In this podcast series, we’re going to do our best to show you the whole elephant when it comes to making effective team dynamics work for your organization and everything that’s already in motion when it comes to the initiative’s success. Teamwork is the cornerstone of the working world. Come with us as we tell you about the ways you can help your team operate with understanding of the whole elephant.
Dr. Lee Hibbard (LH):
Welcome to the podcast. I’m your host, Dr. Lee Hibbard, a Brittain postdoctoral fellow at Georgia Tech. And today I’m sitting down with Dr. Mary Lynn Realff the director of the ETD initiative to find out more about her personal history with the effective team dynamics initiative and get an overview of what the initiative looks like. How are you doing Mary Lynn?
Dr. Mary Lynn Realff (MLR):
I’m doing great. I started the day with a workout in the park and I spent an hour with students helping them. Learn how to work in teams. So I’ve had a great day so far. Thanks.
Sounds like an excellent start to the day. Fantastic. Well, to get us started, I’d love for our listeners to hear a little more about you and the work you do. So could you tell us a little bit about yourself?
Yeah, sure. I was born and raised in Georgia. I have an accent when I get closer to home, uh, but I usually sound more like this when I’m in my office. Uh, we lived on 42 acres. And, uh, in a trailer, we had four horses, we had a pony, we had cats, we had, I raised a steer in 4 H for all those people who know what 4 H is and we had 50 dogs. Yes, I said 50.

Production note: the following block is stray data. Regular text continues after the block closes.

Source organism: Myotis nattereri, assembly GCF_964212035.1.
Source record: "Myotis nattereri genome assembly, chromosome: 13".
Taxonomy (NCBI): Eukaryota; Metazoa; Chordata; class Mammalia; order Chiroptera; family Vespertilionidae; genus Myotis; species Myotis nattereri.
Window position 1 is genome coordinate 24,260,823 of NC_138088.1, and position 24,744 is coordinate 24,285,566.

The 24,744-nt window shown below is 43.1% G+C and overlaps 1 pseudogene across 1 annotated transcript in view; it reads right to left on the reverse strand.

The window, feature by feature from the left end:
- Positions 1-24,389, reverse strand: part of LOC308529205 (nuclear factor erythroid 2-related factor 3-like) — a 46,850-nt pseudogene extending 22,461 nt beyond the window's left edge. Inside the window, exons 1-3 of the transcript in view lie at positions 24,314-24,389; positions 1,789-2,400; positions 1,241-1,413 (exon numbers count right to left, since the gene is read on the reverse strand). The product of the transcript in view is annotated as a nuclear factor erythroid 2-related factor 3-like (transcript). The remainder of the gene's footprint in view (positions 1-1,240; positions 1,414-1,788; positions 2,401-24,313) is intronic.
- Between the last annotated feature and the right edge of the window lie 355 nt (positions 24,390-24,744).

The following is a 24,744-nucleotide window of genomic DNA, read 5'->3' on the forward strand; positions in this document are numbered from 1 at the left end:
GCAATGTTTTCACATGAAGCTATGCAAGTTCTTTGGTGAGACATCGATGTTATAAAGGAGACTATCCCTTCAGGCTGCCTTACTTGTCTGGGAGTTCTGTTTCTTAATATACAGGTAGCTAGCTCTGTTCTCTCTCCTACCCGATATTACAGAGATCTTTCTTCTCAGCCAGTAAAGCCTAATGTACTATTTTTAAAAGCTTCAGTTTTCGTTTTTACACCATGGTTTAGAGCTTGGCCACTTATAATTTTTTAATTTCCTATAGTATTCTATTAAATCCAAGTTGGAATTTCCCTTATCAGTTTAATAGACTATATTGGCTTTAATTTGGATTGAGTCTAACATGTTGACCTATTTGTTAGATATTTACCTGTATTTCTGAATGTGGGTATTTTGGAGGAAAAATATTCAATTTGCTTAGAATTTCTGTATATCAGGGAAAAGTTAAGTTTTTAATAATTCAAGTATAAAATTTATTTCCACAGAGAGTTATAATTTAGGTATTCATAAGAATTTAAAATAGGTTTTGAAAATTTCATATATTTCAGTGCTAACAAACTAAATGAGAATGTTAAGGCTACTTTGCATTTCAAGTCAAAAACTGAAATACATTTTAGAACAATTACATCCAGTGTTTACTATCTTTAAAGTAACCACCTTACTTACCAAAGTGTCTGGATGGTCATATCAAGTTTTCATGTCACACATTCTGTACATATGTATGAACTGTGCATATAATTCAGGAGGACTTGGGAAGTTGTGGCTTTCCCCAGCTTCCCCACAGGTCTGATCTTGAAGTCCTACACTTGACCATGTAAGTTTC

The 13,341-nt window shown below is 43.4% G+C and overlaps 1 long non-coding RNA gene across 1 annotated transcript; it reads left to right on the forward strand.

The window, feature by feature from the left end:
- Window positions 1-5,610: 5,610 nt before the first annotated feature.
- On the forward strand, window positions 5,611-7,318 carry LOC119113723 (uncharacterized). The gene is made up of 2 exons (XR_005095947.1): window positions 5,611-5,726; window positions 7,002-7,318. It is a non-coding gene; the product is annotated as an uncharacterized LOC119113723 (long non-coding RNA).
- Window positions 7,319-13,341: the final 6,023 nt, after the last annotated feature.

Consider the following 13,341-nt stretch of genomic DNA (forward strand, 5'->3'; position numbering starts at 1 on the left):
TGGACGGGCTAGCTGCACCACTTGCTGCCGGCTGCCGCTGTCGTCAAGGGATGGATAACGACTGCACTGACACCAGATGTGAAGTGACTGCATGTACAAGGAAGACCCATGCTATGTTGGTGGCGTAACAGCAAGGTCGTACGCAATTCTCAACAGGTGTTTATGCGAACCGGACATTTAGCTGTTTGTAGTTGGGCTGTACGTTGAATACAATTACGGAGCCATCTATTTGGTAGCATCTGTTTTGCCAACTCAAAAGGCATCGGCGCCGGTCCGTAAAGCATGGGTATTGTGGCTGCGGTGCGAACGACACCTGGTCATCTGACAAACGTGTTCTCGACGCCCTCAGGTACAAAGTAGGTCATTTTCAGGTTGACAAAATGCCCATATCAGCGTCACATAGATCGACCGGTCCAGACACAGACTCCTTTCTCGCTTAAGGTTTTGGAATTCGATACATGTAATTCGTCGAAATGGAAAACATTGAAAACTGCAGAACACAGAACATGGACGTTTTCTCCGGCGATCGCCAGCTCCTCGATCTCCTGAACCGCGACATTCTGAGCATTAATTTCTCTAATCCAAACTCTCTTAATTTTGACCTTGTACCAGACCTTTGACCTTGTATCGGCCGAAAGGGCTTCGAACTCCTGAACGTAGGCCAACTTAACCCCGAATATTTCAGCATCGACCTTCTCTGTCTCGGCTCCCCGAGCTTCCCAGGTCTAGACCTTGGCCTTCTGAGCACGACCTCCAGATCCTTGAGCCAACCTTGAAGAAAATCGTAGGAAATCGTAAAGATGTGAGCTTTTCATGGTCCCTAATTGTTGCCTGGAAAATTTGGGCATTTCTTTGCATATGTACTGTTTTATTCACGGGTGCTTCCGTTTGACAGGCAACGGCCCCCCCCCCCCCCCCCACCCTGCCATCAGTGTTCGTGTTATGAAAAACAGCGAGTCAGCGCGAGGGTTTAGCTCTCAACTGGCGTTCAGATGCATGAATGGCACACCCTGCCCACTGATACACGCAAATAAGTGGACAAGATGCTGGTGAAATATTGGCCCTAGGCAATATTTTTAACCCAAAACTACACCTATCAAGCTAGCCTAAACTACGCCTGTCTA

Oh, my goodness. That’s so many.
Yeah. My dad was a bird dog trainer and. Now, I live in Midtown Atlanta on much less than 40 acres. Uh, it’s less than one acre, actually, and I’m a professor at Georgia Tech. And I tell you what, those years of feeding those 50 dogs have served me well. We had to take dog food to them, take water to them. In the winter, you had to break up the ice to make sure they had water. It was a team sport, uh, getting them all fed and you had to get everything arranged so that you could get the job done. And I think maybe that’s my passion around teams that, you know, you could not get that done, uh, yourself. And so I have this passion around helping people to work together, to accomplish something that someone cannot do alone. I could not have fed those 50 dogs alone at all.
Absolutely not. I mean, even just five dogs, I think I would struggle to feed all of them in an effective manner. You know, you need a strategy, even just with a few, but then you’ve got, you know, you multiply that by 10 and suddenly the strategies have to sort of balloon and expand in completely different ways. That’s a really interesting sort of background point for a passion for teamwork and teams working together. I had no idea that you had that kind of experience.